Having herbs on hand is amazing, they can spruce up any dish you’re cooking. Herbs typically require at least 6 hours of sun daily, so you can grow them in your HDB corridor (within the HDB guidelines) or even indoors if you have a balcony.

You can choose to grow the herbs that you typically use for cooking. To name a few – basil, mint, dill, chilies, chives, coriander, thyme, and curry leaves. These plants are also suitable for Singapore’s tropical climate. You can do a quick google search to check the specific conditions required to grow certain herbs and how to maintain them. Some may require seeds or you could propagate the entire baby plant after buying it from the supermarket.

Where to buy the seeds/baby plant:  Nurseries, supermarkets such as Fairprice, Cold Storage and Giant sell seeds in packets or baby plants of the herb. Check out this guide on nurseries in Singapore, sorted by location.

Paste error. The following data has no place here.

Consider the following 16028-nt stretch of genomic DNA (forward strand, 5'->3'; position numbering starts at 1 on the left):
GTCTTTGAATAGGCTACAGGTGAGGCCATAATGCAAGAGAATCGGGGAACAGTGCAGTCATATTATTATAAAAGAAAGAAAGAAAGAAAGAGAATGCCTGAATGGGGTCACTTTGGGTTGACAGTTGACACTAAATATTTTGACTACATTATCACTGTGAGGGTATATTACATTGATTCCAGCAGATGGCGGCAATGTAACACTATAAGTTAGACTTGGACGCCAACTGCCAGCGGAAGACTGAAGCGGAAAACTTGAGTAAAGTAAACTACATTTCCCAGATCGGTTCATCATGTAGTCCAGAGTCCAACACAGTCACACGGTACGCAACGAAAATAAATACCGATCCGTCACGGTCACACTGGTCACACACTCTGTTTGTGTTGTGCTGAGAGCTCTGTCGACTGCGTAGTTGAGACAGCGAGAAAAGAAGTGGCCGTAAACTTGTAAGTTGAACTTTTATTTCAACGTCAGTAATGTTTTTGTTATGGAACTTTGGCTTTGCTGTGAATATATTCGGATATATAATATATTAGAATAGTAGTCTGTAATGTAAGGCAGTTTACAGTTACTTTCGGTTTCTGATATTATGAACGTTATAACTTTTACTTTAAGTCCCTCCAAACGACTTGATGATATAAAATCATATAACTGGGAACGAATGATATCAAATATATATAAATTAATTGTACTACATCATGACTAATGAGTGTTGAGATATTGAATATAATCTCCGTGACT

2) Aloe Vera

Photo Credit: MyNatureExperiences

Aloe vera is a cactus, therefore requiring minimal watering. It is handy to have for its healing properties. The gel inside the leaves can be used as a face mask to treat pimples and rashes, as well as minor cuts and burns. It also happens to be a NASA-approved plant for air purification by removing toxic volatile indoor air pollutants!

Where to buy:  The baby or mature aloe plants are available at nurseries. The seeds are not readily available.

3) Fruits chikoo (sapodilla), guava, bell fruit, custard apples, bananas, watermelons